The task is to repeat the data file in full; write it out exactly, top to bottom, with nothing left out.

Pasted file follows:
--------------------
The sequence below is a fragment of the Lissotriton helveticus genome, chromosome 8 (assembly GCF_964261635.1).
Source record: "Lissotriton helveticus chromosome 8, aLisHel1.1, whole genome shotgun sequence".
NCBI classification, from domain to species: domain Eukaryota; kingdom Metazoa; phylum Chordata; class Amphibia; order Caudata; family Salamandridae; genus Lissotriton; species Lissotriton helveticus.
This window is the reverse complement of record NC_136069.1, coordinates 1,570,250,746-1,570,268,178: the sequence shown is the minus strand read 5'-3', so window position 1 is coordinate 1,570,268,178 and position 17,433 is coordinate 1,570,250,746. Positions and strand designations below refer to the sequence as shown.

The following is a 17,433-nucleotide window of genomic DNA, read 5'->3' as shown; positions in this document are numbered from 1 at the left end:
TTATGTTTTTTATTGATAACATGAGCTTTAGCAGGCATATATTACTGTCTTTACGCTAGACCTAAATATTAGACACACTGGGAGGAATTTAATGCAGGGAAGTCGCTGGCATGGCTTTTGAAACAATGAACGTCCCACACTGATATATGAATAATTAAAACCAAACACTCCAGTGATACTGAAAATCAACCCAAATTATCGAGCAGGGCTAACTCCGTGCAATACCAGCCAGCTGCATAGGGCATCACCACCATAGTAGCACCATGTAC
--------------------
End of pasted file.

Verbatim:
The sequence below is a fragment of the Lissotriton helveticus genome, chromosome 8 (assembly GCF_964261635.1).
Source record: "Lissotriton helveticus chromosome 8, aLisHel1.1, whole genome shotgun sequence".
NCBI classification, from domain to species: domain Eukaryota; kingdom Metazoa; phylum Chordata; class Amphibia; order Caudata; family Salamandridae; genus Lissotriton; species Lissotriton helveticus.
This window is the reverse complement of record NC_136069.1, coordinates 1,570,250,746-1,570,268,178: the sequence shown is the minus strand read 5'-3', so window position 1 is coordinate 1,570,268,178 and position 17,433 is coordinate 1,570,250,746. Positions and strand designations below refer to the sequence as shown.

The following is a 17,433-nucleotide window of genomic DNA, read 5'->3' as shown; positions in this document are numbered from 1 at the left end:
TTATGTTTTTTATTGATAACATGAGCTTTAGCAGGCATATATTACTGTCTTTACGCTAGACCTAAATATTAGACACACTGGGAGGAATTTAATGCAGGGAAGTCGCTGGCATGGCTTTTGAAACAATGAACGTCCCACACTGATATATGAATAATTAAAACCAAACACTCCAGTGATACTGAAAATCAACCCAAATTATCGAGCAGGGCTAACTCCGTGCAATACCAGCCAGCTGCATAGGGCATCACCACCATAGTAGCACCATGTAC